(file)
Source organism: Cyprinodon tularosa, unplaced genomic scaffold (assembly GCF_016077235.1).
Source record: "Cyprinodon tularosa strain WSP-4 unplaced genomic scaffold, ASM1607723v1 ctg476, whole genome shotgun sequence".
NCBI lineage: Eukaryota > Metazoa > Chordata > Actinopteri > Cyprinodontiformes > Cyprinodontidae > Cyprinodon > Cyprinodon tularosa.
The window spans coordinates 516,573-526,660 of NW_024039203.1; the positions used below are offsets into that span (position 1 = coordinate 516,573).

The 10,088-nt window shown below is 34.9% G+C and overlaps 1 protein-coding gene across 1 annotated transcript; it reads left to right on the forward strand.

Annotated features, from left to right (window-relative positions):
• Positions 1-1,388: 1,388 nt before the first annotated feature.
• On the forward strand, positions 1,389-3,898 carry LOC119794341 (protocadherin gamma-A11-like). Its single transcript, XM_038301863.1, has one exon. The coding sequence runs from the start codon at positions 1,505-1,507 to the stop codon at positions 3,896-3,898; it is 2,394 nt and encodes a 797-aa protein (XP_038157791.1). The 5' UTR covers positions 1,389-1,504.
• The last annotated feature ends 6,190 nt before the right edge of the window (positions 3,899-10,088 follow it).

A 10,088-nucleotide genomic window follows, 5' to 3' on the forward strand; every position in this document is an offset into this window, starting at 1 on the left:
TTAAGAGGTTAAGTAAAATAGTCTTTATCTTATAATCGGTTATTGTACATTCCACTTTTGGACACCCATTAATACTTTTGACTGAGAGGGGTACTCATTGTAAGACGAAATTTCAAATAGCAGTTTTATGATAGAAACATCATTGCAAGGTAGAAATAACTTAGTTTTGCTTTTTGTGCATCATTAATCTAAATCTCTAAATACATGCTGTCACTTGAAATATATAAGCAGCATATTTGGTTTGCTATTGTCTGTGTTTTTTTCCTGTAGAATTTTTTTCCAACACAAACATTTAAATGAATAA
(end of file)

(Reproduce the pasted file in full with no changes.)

Source organism: Cyprinodon tularosa, unplaced genomic scaffold (assembly GCF_016077235.1).
Source record: "Cyprinodon tularosa strain WSP-4 unplaced genomic scaffold, ASM1607723v1 ctg476, whole genome shotgun sequence".
NCBI lineage: Eukaryota > Metazoa > Chordata > Actinopteri > Cyprinodontiformes > Cyprinodontidae > Cyprinodon > Cyprinodon tularosa.
The window spans coordinates 516,573-526,660 of NW_024039203.1; the positions used below are offsets into that span (position 1 = coordinate 516,573).

The 10,088-nt window shown below is 34.9% G+C and overlaps 1 protein-coding gene across 1 annotated transcript; it reads left to right on the forward strand.

Annotated features, from left to right (window-relative positions):
• Positions 1-1,388: 1,388 nt before the first annotated feature.
• On the forward strand, positions 1,389-3,898 carry LOC119794341 (protocadherin gamma-A11-like). Its single transcript, XM_038301863.1, has one exon. The coding sequence runs from the start codon at positions 1,505-1,507 to the stop codon at positions 3,896-3,898; it is 2,394 nt and encodes a 797-aa protein (XP_038157791.1). The 5' UTR covers positions 1,389-1,504.
• The last annotated feature ends 6,190 nt before the right edge of the window (positions 3,899-10,088 follow it).

A 10,088-nucleotide genomic window follows, 5' to 3' on the forward strand; every position in this document is an offset into this window, starting at 1 on the left:
TTAAGAGGTTAAGTAAAATAGTCTTTATCTTATAATCGGTTATTGTACATTCCACTTTTGGACACCCATTAATACTTTTGACTGAGAGGGGTACTCATTGTAAGACGAAATTTCAAATAGCAGTTTTATGATAGAAACATCATTGCAAGGTAGAAATAACTTAGTTTTGCTTTTTGTGCATCATTAATCTAAATCTCTAAATACATGCTGTCACTTGAAATATATAAGCAGCATATTTGGTTTGCTATTGTCTGTGTTTTTTTCCTGTAGAATTTTTTTCCAACACAAACATTTAAATGAATAA